3. As I recall, the government of Iceland wanted to do the standard issue bankster bailout. The voters revolted, and if memory serves, had to do it twice.

      So, the creditors of those banks got screwed, but that’s just biz the way it should be.

      And, waddayaknow, with the bad capital pruned from the system and a notable lack of moral hazard, Iceland has done just fine. Its a mystery.

      1. My problem with the whole thing is that moral hazard is a multi billion-dollar industry. And it’s completely unregulated.

  3. When Greece gets bogged down in civil war, can we all pool our dough and buy Crete? There, we can set up the Republic of Columbia, or something, and maintain a free paradise!

    1. Republic of Columbia

      How about “Republic of Colombia”?

      1. You guys are so unoriginal. It will obviously have to be the Republic of Coluambia.

    2. How about we buy the Island of Lesbos, and rename it the Island of Lipstick Lesbos?

      1. ^this

        I’ll be in my bunk – dreaming

      2. Will it have a female leader with the title of Golden Dawn? Golden Dawn sounds like a porno star.

        1. Maybe if you’re into wetwork.

    3. Until the caldera blows up again. Then things might suddenly take a turn for the worse.

      1. I’m sure we can get some volcano insurance.

  4. The fiscal cliff LOOMS LARGE

  5. We need to get away from the idea of GDP as the defining metric of our economy, and especially as the end goal of economic policy.

    Yes, it provides an instant snapshot of what is happening.
    But it is too manipulable through the G component to be our consistent measure of economic policies and management, and it combines many different elements that have very different long term effects, while obliterating our sensitivity to those differences through aggregation.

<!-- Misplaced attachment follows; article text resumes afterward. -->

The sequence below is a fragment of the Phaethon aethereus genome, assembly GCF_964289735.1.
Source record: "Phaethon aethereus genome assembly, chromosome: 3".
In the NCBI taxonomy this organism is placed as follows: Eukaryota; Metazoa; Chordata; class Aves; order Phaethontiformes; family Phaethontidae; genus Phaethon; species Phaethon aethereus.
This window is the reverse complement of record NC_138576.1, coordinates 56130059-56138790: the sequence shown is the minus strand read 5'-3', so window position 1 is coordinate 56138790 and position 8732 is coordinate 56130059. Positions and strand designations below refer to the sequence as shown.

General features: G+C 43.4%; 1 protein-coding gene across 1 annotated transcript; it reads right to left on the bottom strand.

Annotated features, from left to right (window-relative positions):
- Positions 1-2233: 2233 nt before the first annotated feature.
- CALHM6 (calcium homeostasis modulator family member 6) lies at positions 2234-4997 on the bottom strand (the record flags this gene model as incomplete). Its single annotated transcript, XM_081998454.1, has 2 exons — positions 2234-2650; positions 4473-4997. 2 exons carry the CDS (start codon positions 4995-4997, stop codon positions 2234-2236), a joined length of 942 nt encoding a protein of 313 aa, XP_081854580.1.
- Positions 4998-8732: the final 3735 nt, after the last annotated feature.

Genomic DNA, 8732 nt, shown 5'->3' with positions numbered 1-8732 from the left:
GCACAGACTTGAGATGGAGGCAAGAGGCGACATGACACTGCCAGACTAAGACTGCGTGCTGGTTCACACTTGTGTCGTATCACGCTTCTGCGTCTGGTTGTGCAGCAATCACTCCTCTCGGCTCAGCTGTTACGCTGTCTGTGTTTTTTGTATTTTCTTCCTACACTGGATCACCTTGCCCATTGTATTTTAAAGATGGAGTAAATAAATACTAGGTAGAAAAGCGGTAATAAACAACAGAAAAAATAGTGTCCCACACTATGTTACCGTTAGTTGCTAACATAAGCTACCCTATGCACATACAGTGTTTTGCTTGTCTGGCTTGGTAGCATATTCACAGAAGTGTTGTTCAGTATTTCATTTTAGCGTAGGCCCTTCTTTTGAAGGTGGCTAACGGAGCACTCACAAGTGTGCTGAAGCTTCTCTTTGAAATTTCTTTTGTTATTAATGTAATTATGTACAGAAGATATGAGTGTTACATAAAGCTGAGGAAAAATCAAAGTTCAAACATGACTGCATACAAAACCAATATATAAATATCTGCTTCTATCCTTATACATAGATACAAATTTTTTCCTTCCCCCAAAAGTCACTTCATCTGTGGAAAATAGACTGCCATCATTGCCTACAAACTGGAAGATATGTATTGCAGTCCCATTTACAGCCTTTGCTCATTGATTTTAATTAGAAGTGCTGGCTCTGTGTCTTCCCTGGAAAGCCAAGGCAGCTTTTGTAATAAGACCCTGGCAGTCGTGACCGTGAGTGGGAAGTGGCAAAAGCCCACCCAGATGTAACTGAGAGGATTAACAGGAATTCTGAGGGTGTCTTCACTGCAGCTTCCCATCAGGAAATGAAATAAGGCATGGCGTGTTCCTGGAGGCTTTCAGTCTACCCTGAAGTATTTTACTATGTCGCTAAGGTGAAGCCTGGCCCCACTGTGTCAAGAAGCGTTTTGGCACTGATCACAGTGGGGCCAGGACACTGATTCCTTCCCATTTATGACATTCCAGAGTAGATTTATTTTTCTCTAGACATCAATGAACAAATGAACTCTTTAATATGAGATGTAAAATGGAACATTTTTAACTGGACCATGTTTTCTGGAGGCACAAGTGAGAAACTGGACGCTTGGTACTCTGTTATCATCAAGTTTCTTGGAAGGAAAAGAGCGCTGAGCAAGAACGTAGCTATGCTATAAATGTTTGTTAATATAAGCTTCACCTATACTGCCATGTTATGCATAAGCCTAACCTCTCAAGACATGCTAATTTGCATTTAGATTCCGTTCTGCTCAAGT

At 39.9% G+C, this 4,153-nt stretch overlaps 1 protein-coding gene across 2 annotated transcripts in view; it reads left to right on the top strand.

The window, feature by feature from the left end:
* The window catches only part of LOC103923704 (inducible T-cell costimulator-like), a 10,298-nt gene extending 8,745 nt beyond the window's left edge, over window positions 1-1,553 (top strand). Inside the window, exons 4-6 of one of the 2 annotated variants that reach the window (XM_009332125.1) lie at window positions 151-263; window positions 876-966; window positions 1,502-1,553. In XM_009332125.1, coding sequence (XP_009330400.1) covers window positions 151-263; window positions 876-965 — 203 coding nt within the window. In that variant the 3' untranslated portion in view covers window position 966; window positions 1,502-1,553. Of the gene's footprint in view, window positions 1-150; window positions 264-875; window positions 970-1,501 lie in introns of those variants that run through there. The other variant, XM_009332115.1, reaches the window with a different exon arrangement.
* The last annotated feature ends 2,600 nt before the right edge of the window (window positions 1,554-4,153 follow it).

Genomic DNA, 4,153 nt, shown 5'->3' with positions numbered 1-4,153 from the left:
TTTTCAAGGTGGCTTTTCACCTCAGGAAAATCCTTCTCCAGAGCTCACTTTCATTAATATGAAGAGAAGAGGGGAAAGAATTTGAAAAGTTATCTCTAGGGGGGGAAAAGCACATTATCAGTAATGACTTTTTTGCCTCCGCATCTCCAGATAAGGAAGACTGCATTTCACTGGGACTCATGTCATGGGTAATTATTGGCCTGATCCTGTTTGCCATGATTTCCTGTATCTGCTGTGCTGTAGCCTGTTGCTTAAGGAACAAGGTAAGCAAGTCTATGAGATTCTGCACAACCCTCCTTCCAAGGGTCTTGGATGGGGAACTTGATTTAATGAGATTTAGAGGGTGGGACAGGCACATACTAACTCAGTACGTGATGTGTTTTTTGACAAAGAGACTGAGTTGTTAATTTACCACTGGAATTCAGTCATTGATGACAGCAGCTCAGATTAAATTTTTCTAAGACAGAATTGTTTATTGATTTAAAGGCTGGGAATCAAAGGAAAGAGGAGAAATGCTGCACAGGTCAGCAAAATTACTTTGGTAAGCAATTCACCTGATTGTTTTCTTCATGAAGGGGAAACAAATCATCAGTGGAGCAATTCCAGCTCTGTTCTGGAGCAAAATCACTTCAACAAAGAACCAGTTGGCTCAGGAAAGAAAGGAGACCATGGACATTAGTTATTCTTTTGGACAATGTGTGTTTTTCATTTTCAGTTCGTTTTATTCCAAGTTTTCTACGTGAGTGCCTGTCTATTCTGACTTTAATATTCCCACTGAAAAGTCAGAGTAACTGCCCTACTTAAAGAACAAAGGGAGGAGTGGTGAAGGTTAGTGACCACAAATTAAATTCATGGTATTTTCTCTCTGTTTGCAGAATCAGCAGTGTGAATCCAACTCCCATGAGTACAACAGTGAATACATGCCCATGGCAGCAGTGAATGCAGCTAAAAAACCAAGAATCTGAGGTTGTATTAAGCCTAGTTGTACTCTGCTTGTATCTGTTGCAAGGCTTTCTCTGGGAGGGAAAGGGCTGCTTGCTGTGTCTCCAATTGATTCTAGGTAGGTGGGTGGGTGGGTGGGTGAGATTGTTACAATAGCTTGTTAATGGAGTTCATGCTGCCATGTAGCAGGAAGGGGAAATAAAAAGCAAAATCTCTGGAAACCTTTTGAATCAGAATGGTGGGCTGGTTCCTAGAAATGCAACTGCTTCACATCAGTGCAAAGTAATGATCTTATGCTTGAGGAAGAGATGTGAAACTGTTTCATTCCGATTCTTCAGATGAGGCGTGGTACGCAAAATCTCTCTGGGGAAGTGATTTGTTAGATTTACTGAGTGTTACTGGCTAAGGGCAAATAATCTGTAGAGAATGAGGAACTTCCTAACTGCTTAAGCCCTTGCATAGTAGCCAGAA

1. GFL. Good Fucking Luck.

  6. I believe that the lesson we are all learning from the Eurotards, unfortunately, is that you can teeter of the brink of financial disaster, apparently forever, without actually falling off the cliff.

    I mean, I can’t even remember how many weeks and months have gone by without seeing a plethora of articles, daily, with titles like ‘This is it, Europe has 2 minutes to solve financial crisis, or it’s all over! Merkel meeting with ‘someone’. Barf.

    1. It’s all because everyone is racing to the bottom. It’s a race to see who will be the last turd to flush.

  7. When Europe goes over the edge this time and they resume killing each other, can we just sit this one out?

    1. That would be wise. If we’d done that the first time, probably no Nazis and no Soviet Union.

  8. Not only Europe, but Japan is slowly sinking back in to recessions as well, let’s not forget that side of the world.

    The fall in GDP translated into an annualized rate of decline of 3.5 percent, government data showed on Monday. While U.S. growth showed a modest pick up in the third quarter, Japan and the euro zone economies are shrinking.

    “The GDP data confirms that the economy has fallen into a recession,” said Tatsushi Shikano, senior economist at Mitsubishi UFJ Morgan Stanley Securities in Tokyo. “It is set for a second straight quarter of contraction in the current quarter.”

    A recession is commonly defined as two consecutive quarters of contraction.

    The data kept government pressure on the Bank of Japan to boost monetary stimulus even after it eased policy in October for the second straight month as a strong yen and a territorial row with China exacerbate weak demand for exports.


  9. Neo-Nazi? How about neo-Crowley?